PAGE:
Congo Siasa

The Congolese Catholic church between talking and walking

So much uncertainty hangs over Congolese political life at the moment, its protagonists can be forgiven for looking for signs from above. On Christmas, some believed they found one: In Pope Francis’ urbi et orbi message from St Peter’s Basilica, he said:

We also pray for peace and concord among the peoples of the Democratic Republic of Congo, Burundi and South Sudan, that dialogue may lead to a strengthened common commitment to the building of civil societies animated by a sincere spirit of reconciliation and of mutual understanding.

Aha! Was this a subtle hint, the pontiff’s endorsement of the political dialogue that the Congolese opposition has rejected as a trick to extend Kabila’s mandate? Ok, that seems a bit far fetched (N.B.: nothing is too far fetched in Congolese politics). But, for whatever reason, right after Christmas, the Congolese Episcopal Conference (CENCO)––the body that represents the Catholic church in the country––began reaching out to the opposition and government to see whether they could reach some sort of brokered settlement.

The fact that the Catholic church was making a call for moderation and dialogue is significant. It was the same prelates, after all, who on November 27, 2015 denounced the increasingly repressive political climate and called for mass mobilization on February 16, 2016 to ensure that Kabila does not change the constitution. The entire political opposition then proceeded to pin its political future on that date. If you ask any member of the Front Citoyen––which includes all major opposition parties, but also civil society leaders––how they intend to push Kabila toward compromise, and they answer: February 16, 2016. They think that perhaps that this will force Kabila to finally declare he will not stand in the coming elections, that local elections will be held after national elections, and that under no circumstances will the constitution be changed.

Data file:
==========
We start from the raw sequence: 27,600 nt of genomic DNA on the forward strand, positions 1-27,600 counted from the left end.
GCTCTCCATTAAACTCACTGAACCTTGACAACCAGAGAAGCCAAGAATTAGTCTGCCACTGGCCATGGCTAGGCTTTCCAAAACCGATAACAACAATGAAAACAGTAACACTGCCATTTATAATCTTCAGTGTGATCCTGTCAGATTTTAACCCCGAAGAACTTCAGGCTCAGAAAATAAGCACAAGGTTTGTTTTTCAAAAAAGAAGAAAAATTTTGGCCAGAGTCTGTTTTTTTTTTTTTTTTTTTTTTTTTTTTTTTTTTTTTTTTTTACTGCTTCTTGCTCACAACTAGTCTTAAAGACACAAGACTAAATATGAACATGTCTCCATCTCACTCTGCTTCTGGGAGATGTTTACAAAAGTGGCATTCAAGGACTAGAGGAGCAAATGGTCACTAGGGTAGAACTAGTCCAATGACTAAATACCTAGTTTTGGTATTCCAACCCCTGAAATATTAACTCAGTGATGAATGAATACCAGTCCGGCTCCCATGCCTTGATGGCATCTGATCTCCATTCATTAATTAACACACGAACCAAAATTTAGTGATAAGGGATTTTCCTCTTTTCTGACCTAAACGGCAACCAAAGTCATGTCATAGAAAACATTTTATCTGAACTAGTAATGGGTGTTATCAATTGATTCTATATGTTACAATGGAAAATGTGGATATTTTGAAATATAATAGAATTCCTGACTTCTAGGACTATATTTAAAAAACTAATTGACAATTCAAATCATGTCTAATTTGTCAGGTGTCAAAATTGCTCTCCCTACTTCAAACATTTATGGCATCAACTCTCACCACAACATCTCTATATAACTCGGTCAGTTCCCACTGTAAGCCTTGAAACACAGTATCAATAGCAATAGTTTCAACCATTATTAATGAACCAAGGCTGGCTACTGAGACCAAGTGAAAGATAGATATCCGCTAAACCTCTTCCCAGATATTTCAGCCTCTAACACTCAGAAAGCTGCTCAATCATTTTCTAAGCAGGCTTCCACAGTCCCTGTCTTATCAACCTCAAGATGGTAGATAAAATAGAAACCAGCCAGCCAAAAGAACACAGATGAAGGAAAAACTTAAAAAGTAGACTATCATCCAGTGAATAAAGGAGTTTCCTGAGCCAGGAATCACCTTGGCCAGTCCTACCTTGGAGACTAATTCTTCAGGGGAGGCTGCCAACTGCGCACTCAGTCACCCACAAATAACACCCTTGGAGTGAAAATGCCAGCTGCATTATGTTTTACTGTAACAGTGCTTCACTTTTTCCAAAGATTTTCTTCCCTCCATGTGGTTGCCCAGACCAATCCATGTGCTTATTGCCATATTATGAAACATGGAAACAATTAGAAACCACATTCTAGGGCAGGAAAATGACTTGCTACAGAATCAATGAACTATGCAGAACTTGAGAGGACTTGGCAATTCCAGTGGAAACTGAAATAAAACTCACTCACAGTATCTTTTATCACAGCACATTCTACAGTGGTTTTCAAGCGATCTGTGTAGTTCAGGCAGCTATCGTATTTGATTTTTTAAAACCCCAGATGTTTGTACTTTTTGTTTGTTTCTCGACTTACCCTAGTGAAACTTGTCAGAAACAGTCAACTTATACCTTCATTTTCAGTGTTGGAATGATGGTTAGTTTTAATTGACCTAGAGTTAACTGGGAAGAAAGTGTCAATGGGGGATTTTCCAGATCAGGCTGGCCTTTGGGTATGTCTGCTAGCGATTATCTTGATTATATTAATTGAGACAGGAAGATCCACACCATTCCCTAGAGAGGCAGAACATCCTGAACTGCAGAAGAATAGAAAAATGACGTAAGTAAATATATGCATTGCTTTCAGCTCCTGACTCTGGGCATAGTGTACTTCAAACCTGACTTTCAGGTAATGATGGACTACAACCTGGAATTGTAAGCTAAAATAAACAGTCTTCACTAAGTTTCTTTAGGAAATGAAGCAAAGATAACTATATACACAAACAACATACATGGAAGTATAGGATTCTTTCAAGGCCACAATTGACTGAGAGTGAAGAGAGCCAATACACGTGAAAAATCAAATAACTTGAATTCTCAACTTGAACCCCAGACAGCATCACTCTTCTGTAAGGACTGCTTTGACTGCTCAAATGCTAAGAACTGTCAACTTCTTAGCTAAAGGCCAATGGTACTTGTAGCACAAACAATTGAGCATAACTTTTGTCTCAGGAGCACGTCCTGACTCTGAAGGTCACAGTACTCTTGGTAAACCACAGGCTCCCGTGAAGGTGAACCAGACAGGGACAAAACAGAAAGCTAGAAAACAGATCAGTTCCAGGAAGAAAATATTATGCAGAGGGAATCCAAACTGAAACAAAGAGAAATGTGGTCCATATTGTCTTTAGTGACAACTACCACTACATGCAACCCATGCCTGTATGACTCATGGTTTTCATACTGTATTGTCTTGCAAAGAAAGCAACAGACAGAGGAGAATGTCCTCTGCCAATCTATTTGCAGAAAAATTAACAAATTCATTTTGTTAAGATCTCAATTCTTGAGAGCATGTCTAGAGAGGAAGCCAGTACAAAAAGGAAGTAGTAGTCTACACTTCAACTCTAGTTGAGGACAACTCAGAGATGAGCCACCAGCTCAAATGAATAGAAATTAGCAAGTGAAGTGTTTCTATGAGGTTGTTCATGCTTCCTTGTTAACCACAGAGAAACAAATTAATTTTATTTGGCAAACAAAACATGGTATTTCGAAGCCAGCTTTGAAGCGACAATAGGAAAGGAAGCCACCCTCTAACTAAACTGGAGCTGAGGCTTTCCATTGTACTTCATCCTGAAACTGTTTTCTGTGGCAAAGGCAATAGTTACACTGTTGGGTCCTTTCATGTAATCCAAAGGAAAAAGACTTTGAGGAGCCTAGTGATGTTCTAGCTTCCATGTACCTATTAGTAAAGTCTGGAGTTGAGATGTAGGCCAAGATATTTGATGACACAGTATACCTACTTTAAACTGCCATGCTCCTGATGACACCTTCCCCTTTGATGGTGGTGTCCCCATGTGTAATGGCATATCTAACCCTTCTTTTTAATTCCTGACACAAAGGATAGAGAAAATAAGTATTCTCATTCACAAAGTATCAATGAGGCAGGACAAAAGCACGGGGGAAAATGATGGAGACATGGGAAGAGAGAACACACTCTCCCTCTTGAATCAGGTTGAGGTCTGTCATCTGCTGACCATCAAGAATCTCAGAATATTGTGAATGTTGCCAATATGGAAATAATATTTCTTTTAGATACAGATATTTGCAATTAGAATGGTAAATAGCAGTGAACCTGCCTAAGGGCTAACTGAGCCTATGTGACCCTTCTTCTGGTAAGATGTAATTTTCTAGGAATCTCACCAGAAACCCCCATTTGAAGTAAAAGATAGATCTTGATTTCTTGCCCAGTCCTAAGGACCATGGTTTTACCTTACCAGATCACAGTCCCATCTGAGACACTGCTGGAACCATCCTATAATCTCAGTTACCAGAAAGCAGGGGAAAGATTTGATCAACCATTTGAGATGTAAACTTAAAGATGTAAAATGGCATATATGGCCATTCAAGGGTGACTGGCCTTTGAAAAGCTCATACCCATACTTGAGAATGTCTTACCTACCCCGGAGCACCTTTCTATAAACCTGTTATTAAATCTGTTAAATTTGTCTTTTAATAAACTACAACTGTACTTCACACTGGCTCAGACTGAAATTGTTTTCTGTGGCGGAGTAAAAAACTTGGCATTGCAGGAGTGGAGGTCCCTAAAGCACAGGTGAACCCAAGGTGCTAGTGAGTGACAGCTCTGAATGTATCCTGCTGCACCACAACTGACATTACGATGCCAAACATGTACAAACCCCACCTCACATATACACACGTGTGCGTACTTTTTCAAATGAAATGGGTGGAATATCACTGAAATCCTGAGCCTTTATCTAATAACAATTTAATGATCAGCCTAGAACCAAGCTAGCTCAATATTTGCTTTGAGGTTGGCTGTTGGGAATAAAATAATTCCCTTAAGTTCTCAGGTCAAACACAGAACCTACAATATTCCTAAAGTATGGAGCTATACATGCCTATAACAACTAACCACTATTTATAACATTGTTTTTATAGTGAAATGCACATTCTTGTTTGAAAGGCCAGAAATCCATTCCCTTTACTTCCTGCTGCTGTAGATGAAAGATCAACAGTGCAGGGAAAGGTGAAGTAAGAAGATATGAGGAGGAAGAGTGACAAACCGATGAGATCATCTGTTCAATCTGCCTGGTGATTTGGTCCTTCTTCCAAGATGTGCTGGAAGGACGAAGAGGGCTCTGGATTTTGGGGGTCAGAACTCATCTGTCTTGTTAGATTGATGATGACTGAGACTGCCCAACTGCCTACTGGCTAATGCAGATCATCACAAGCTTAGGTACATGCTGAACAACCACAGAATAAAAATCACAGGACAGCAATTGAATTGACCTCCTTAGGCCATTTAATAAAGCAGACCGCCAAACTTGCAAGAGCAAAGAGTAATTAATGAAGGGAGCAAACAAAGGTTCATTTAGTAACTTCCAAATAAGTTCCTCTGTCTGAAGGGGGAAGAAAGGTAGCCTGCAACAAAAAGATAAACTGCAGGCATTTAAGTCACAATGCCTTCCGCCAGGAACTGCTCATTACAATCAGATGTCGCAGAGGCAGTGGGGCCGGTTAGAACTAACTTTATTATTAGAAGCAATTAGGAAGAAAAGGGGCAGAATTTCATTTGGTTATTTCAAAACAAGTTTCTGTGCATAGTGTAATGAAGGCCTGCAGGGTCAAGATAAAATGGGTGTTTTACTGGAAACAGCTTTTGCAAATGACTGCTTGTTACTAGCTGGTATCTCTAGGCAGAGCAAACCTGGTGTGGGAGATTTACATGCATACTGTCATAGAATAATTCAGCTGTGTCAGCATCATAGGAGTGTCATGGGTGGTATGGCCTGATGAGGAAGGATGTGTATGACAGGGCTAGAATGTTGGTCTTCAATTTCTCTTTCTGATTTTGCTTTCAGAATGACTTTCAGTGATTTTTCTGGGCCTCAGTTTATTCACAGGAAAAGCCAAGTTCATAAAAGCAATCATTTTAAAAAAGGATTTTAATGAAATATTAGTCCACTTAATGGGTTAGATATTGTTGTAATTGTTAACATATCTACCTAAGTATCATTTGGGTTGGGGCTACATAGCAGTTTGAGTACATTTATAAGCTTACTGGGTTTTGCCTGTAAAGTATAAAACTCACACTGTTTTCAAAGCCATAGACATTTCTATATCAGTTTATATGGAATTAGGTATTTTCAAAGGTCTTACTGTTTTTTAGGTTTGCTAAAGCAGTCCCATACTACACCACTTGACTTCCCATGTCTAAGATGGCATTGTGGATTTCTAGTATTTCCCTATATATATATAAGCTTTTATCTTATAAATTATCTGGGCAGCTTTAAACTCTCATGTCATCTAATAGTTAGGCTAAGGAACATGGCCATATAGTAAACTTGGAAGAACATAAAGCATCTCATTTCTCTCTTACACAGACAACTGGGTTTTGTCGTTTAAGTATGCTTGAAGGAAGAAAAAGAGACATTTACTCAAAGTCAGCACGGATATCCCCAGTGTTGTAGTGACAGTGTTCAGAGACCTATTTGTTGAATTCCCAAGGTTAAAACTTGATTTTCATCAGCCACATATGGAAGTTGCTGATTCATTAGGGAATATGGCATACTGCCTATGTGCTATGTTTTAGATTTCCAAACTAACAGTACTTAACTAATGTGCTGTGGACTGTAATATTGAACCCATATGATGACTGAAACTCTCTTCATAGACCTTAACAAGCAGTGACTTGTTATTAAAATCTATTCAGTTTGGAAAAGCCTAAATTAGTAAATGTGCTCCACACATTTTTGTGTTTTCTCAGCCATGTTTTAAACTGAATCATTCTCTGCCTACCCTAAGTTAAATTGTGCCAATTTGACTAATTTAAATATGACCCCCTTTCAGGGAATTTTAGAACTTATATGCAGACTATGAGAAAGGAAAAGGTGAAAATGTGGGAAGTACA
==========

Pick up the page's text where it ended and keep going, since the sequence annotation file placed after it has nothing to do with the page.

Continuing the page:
To be clear, the Catholic church has not called off those demonstrations, although they insist on calling them “processions” to emphasize their ecclesiastic nature. And one opposition leader, who met a CENCO delegation recently, said that they had given him a nod and a wink and suggested that they were really still backing the opposition and would continue to call for protests.

The date chosen for the march has historic significance. On that day in 1992, the Catholic church called for demonstrations to force Mobutu Sese Seko to reopen the National Sovereign Conference, which was supposed to guide the country through a democratic transition. Led by Catholic priests and lay members of the Catholic church draped in white, the demonstrators faced fierce repression by security forces; at least 30 died.

Of course, people around Kabila tend to associate the date with another bout of protests: those following the deeply flawed 2011 elections. Then, too, the Catholic church––albeit not with the same gusto––called for demonstrations on that symbolic day. But army and police units swept in, dispersed protesters, and even beat up some priests. The demonstrations fell flat, and several months later the political elites had moved on, focused on a new rebellion in the East, and on wrangling for ministerial positions in Kinshasa.

Which will it be, CENCO: February 16, 1992, or February 16, 2012?